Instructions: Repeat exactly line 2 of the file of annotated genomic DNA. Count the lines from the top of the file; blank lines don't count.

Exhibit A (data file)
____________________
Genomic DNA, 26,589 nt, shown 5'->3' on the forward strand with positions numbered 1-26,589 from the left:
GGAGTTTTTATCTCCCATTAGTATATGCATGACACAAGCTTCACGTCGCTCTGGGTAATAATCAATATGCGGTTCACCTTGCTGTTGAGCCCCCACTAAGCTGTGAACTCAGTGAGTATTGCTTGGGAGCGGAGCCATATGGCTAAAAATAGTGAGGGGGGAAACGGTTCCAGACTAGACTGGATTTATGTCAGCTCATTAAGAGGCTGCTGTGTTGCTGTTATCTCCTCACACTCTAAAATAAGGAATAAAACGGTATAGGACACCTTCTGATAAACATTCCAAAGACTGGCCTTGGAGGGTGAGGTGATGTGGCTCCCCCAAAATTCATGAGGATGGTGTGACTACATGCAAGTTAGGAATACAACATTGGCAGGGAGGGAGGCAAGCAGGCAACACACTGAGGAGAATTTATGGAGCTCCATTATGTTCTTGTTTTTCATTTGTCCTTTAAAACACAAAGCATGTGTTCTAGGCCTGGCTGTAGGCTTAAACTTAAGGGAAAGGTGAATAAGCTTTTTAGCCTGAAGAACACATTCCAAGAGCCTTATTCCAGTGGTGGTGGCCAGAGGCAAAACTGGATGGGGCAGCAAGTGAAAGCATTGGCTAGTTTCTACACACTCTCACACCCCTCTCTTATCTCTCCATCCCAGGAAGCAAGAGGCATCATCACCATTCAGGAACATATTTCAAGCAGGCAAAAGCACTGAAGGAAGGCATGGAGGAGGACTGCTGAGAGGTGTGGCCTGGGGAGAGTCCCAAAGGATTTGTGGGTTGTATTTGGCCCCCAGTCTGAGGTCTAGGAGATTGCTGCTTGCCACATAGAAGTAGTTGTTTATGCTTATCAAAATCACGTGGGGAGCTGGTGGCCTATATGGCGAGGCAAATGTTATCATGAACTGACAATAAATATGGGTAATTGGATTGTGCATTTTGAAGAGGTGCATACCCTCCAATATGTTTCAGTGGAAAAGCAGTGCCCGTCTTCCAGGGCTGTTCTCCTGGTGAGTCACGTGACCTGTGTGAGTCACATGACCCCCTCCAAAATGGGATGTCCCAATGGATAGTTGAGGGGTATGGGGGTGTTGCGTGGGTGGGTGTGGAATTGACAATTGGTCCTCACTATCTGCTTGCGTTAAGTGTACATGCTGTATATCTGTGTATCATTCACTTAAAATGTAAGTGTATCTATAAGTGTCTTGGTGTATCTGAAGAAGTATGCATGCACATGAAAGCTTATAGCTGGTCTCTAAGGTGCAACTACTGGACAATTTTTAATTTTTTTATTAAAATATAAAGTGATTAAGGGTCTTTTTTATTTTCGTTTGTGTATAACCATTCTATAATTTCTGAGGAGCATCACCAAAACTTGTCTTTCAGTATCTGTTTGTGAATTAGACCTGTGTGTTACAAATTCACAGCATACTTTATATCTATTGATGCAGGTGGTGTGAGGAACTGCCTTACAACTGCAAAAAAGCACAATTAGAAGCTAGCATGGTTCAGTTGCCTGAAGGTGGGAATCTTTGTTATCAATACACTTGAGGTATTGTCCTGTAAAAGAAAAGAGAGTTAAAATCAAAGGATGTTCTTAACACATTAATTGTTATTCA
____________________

GGAGTTTTTATCTCCCATTAGTATATGCATGACACAAGCTTCACGTCGCTCTGGGTAATAATCAATATGCGGTTCACCTTGCTGTTGAGCCCCCACTAAGCTGTGAACTCAGTGAGTATTGCTTGGGAGCGGAGCCATATGGCTAAAAATAGTGAGGGGGGAAACGGTTCCAGACTAGACTGGATTTATGTCAGCTCATTAAGAGGCTGCTGTGTTGCTGTTATCTCCTCACACTCTAAAATAAGGAATAAAACGGTATAGGACACCTTCTGATAAACATTCCAAAGACTGGCCTTGGAGGGTGAGGTGATGTGGCTCCCCCAAAATTCATGAGGATGGTGTGACTACATGCAAGTTAGGAATACAACATTGGCAGGGAGGGAGGCAAGCAGGCAACACACTGAGGAGAATTTATGGAGCTCCATTATGTTCTTGTTTTTCATTTGTCCTTTAAAACACAAAGCATGTGTTCTAGGCCTGGCTGTAGGCTTAAACTTAAGGGAAAGGTGAATAAGCTTTTTAGCCTGAAGAACACATTCCAAGAGCCTTATTCCAGTGGTGGTGGCCAGAGGCAAAACTGGATGGGGCAGCAAGTGAAAGCATTGGCTAGTTTCTACACACTCTCACACCCCTCTCTTATCTCTCCATCCCAGGAAGCAAGAGGCATCATCACCATTCAGGAACATATTTCAAGCAGGCAAAAGCACTGAAGGAAGGCATGGAGGAGGACTGCTGAGAGGTGTGGCCTGGGGAGAGTCCCAAAGGATTTGTGGGTTGTATTTGGCCCCCAGTCTGAGGTCTAGGAGATTGCTGCTTGCCACATAGAAGTAGTTGTTTATGCTTATCAAAATCACGTGGGGAGCTGGTGGCCTATATGGCGAGGCAAATGTTATCATGAACTGACAATAAATATGGGTAATTGGATTGTGCATTTTGAAGAGGTGCATACCCTCCAATATGTTTCAGTGGAAAAGCAGTGCCCGTCTTCCAGGGCTGTTCTCCTGGTGAGTCACGTGACCTGTGTGAGTCACATGACCCCCTCCAAAATGGGATGTCCCAATGGATAGTTGAGGGGTATGGGGGTGTTGCGTGGGTGGGTGTGGAATTGACAATTGGTCCTCACTATCTGCTTGCGTTAAGTGTACATGCTGTATATCTGTGTATCATTCACTTAAAATGTAAGTGTATCTATAAGTGTCTTGGTGTATCTGAAGAAGTATGCATGCACATGAAAGCTTATAGCTGGTCTCTAAGGTGCAACTACTGGACAATTTTTAATTTTTTTATTAAAATATAAAGTGATTAAGGGTCTTTTTTATTTTCGTTTGTGTATAACCATTCTATAATTTCTGAGGAGCATCACCAAAACTTGTCTTTCAGTATCTGTTTGTGAATTAGACCTGTGTGTTACAAATTCACAGCATACTTTATATCTATTGATGCAGGTGGTGTGAGGAACTGCCTTACAACTGCAAAAAAGCACAATTAGAAGCTAGCATGGTTCAGTTGCCTGAAGGTGGGAATCTTTGTTATCAATACACTTGAGGTATTGTCCTGTAAAAGAAAAGAGAGTTAAAATCAAAGGATGTTCTTAACACATTAATTGTTATTCA